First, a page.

In other posts I have pointed out that life is the source of all suffering. I can’t claim to be profound; this is the First Noble Truth of Siddhartha Gautama. I’m only convinced that he was correct. Some Christians, of course, also see life as a “vale of tears,” only to be survived in order to be rewarded with relief in the afterlife. Hinduism and Theosophy also see existence in the flesh as something to be endured rather than a gift in and of itself.
So, why do we cling so tightly to this gift or trial or punishment, depending on one’s beliefs? Evolutionary psychologists and biologists would most likely agree that clinging to life aids the survival of the species (or of the “selfish genes” as Richard Dawkins would say). Surely, this is correct, but it may not be the entire answer.
Very soon after we are born, we also begin to form attachments. We not only love our own lives, but we love the lives of others. Many people resist the temptation of suicide because they “could never do that” to their parents, children, spouses, or friends. Some give in to the temptation of suicide because they care for no one and feel no one cares for them. Or, in some cases, people come to believe that their death will bring more happiness to those they care about. In some cases, they are correct in this as well.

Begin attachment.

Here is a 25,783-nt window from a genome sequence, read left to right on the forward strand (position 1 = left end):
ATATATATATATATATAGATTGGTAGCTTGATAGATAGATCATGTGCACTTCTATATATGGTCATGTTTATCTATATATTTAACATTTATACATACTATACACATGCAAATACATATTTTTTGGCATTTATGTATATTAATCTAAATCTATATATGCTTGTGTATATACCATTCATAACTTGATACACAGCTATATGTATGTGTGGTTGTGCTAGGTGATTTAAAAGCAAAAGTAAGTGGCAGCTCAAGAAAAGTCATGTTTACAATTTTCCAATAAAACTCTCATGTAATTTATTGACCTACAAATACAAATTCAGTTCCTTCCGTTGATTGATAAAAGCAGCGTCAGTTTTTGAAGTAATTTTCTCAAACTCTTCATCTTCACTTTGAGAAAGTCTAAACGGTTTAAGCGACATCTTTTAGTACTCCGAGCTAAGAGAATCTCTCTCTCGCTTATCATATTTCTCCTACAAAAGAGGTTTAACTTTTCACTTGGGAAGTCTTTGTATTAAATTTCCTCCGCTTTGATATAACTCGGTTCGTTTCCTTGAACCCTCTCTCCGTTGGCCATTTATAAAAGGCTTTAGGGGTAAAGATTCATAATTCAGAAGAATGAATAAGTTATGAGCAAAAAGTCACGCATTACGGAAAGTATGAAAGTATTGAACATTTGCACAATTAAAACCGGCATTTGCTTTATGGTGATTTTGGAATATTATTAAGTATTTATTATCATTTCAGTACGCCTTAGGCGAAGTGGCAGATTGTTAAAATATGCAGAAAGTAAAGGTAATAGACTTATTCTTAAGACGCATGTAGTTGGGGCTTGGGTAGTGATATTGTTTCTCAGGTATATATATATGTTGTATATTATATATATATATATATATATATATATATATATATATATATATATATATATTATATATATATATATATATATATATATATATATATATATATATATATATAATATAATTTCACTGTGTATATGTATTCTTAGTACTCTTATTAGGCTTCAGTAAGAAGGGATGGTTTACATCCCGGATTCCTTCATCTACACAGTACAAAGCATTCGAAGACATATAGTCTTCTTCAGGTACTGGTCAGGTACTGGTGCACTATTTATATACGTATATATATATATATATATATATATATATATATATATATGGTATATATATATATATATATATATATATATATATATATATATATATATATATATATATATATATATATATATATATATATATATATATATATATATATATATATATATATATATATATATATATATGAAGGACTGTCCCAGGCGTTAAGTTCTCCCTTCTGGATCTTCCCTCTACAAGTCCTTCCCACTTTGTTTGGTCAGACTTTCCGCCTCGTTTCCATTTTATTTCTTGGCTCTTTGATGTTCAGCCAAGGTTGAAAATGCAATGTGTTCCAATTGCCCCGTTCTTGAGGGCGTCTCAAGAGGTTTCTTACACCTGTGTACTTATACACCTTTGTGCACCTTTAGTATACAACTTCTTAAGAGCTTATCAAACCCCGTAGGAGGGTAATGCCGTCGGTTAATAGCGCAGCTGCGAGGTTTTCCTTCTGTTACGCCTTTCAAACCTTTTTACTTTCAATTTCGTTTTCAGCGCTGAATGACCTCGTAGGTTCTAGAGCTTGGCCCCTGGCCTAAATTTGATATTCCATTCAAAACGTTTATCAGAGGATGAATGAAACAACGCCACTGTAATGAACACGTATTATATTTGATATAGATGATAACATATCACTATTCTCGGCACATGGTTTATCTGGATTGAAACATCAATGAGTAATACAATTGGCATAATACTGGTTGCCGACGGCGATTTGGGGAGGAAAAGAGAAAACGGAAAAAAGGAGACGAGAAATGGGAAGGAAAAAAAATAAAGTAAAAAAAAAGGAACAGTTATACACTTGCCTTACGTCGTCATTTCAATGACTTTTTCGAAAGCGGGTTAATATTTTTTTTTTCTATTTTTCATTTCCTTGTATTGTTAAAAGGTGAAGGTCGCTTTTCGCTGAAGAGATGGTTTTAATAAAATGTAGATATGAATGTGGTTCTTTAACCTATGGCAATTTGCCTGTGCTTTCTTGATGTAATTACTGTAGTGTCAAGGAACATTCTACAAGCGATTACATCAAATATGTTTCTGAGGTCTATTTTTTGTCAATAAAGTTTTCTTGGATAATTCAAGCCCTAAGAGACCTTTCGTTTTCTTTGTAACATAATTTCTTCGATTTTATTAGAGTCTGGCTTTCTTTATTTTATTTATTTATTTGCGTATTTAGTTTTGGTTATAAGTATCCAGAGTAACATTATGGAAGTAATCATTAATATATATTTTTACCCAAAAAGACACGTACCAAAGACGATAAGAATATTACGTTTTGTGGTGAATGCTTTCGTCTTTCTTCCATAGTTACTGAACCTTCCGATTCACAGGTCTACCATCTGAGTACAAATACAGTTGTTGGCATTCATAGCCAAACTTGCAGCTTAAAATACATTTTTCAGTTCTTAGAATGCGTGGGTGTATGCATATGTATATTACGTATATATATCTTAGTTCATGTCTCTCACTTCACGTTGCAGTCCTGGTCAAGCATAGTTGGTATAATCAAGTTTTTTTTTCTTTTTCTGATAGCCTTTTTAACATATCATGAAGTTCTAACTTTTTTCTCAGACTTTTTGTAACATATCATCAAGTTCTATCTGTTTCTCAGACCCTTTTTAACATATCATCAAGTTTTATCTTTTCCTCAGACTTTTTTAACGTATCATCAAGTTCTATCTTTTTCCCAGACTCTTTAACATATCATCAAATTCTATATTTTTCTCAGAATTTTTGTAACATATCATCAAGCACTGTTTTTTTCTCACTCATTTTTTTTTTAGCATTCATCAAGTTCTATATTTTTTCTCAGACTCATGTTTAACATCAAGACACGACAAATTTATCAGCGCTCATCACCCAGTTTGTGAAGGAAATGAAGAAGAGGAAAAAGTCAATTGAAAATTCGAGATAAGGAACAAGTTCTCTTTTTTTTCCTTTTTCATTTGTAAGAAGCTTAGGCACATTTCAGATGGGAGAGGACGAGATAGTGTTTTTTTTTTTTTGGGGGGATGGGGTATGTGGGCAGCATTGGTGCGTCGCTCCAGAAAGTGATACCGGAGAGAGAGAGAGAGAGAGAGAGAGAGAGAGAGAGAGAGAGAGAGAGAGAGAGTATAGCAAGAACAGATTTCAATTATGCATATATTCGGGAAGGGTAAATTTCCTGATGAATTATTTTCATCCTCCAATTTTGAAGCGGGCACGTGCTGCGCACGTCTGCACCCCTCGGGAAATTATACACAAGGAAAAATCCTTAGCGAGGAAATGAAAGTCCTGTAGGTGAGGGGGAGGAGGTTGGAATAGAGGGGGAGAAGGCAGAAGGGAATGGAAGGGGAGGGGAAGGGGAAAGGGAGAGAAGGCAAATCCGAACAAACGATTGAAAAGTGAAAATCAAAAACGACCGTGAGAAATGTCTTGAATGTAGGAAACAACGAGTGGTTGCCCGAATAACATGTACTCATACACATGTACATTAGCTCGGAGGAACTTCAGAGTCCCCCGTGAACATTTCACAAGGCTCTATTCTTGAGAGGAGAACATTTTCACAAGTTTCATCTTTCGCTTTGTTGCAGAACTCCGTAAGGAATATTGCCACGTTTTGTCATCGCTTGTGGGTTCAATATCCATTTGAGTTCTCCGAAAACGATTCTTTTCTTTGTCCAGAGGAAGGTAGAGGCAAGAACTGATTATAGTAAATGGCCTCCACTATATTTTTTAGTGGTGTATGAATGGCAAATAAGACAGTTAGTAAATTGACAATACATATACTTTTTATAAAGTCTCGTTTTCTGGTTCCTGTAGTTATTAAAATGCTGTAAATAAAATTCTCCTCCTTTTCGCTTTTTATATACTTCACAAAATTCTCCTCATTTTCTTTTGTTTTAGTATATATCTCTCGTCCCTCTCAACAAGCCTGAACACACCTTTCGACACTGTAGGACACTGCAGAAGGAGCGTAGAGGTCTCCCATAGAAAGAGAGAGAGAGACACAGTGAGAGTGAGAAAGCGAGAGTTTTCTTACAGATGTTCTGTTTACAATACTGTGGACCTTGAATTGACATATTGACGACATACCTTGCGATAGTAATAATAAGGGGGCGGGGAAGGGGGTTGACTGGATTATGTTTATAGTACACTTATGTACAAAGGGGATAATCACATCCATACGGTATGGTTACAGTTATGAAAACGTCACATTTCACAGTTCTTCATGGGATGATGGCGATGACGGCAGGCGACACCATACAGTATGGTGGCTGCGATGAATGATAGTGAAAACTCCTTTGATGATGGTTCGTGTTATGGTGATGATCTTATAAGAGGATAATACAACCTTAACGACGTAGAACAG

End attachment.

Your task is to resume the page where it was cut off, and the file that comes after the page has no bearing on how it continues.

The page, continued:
So, love makes life extremely valuable but also excruciating. Our obligation, then, is to recognize the sorrow that is life. Recognize that it is a common feature of human existence. Recognize that all suffering is our own and do our best to help each other through. In so doing, we may find joy, bliss, and comfort along the way.
We may, in the end, feel that it is all worth it.
(Some have said the Buddhist view is pessimistic. I’m not sure whether most Buddhists would agree, but I know that Arthur Schopenhauer, who was greatly influenced by Buddhism, classified Buddhism as a pessimistic religion. He also based his moral and ethical writings on the principle ideas of Buddhism.)